March 27th, 2009 | Uncategorized
Everyone occasionally has a bad day at work. Something goes wrong and we take our anger and frustration out on our coworkers. It happens to the best of us, but what are nurses supposed to do when intimidating doctors act out against nursing staff day after day? Here are some tips that will help you deal with doctors who have nasty dispositions.
Don’t Hide, Get Wise.
I’ve seen this scenario play out countless times during my nursing career. The nursing station is full of playful chatter that comes to an abrupt halt when a certain physician walks onto the unit. Nurses scatter and take cover as the doctor starts yelling and slamming charts down at the desk. The best thing to do is to show no fear. Some doctors enjoy making nurses sweat, so don’t feed into their negative behavior by giving it positive reinforcement. Give them direct eye contact. Don’t allow them to hover over you. Stand up, don’t sit as you speak to them. Speak in a low, quiet tone. The physician will have to lower his or her own voice to hear what you are saying. It’s also appropriate to tell an abusive doctor that you will not tolerate their behavior. And if all else fails, walk away. Tell them that you will speak to them when they can act in a professional manner.
Calling in the Middle of the Night
Here’s a common occurrence that happens on a nursing unit during the night shift. A nurse has to call a doctor for telephone orders for a patient who is in pain or who has spiked a fever in the middle of the night. The night nurses start haggling with each other over who is going to make the call because the doctor has a monstrous reputation when it comes to being called in the middle of the night. The unlucky nurse who ends up having to make the call dials the phone. The doctor answers the phone call, and after a few moments of silence, says words that would make a sailor blush. If you’re that unlucky nurse, stop and remember theses things before you respond to Doctor Temper Tantrum:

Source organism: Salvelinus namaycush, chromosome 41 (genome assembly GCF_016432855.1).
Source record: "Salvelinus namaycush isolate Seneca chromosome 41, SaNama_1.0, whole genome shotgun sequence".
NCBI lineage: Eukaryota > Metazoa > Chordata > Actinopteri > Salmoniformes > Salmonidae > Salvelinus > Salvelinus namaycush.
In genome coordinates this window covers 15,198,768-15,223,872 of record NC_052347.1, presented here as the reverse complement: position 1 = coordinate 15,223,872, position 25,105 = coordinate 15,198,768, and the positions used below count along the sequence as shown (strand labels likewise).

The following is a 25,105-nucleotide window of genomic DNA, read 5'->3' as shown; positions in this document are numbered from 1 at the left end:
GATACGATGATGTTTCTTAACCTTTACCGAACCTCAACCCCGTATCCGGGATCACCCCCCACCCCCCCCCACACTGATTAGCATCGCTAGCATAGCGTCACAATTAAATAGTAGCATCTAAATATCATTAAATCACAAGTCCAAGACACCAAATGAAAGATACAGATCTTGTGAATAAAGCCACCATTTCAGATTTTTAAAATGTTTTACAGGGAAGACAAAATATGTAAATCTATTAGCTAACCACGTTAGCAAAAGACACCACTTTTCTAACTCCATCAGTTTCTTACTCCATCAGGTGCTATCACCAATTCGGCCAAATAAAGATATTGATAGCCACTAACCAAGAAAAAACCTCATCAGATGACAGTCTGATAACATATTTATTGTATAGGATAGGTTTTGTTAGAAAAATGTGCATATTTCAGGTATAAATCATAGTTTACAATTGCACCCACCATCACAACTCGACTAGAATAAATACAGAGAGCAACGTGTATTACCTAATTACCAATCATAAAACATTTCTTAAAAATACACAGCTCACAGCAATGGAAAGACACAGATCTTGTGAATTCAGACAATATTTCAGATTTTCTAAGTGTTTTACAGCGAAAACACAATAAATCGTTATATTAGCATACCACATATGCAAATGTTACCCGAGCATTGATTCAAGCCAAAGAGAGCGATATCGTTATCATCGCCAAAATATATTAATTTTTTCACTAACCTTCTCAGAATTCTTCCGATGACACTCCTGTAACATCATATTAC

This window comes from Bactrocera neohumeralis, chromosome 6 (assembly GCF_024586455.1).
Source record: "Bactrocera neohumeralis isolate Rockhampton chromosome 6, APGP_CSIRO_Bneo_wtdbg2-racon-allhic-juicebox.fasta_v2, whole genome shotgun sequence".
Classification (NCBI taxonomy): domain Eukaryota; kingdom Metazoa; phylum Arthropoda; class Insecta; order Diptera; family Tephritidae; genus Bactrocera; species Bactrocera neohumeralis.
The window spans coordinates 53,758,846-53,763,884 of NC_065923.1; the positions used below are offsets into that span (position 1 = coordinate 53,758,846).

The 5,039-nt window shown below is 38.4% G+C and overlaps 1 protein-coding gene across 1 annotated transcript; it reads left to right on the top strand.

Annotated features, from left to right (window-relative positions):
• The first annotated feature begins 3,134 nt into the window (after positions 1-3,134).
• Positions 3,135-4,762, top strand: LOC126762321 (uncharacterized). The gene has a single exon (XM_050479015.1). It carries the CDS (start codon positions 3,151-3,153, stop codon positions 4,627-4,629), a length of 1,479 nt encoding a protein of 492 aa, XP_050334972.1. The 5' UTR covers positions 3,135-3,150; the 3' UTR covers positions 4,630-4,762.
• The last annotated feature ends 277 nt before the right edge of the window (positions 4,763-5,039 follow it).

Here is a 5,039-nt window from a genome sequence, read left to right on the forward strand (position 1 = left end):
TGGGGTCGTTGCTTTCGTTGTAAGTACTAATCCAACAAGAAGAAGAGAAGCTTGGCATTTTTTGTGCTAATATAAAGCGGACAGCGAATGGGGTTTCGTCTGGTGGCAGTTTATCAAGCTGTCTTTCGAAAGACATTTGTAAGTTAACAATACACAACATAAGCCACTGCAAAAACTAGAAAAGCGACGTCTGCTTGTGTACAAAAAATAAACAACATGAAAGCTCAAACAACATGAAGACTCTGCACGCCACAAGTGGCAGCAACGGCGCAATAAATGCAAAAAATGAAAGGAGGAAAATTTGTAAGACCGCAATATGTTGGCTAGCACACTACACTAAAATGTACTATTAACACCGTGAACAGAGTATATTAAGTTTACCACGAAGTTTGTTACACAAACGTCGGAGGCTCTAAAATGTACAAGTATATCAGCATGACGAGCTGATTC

1) Don’t apologize for doing your job. You aren’t making social call. You are making a phone call to a physician on behalf of your patient.
2) Don’t take anything the physician says personally. Pull the phone away from your ear while the doctor screams, curses, and vent. Then calmly, yes, calmly, continue your conversation by stating the facts and asking for orders. Speak with absolutely no emotion in your voice. This technique is useful in calming down irrational patients. It will work on irrational doctors in the middle of the night, too.
3) If the physician continues to be abusive, or refuses to give you orders, have another nurse listen in on your conversation on another phone line. You’ll need a witness. Then call the nursing supervisor. Write up the incident and file a compliant with hospital administration in the morning. In the meantime, your nursing supervisor can immediately take the issue up the chain of command. No matter what happens, keep focusing on your patient because they are your first priority.
Do you have any tips on how to deal with rude doctors? Come to Nursing Voices and tell us about it. We’re waiting to hear from you.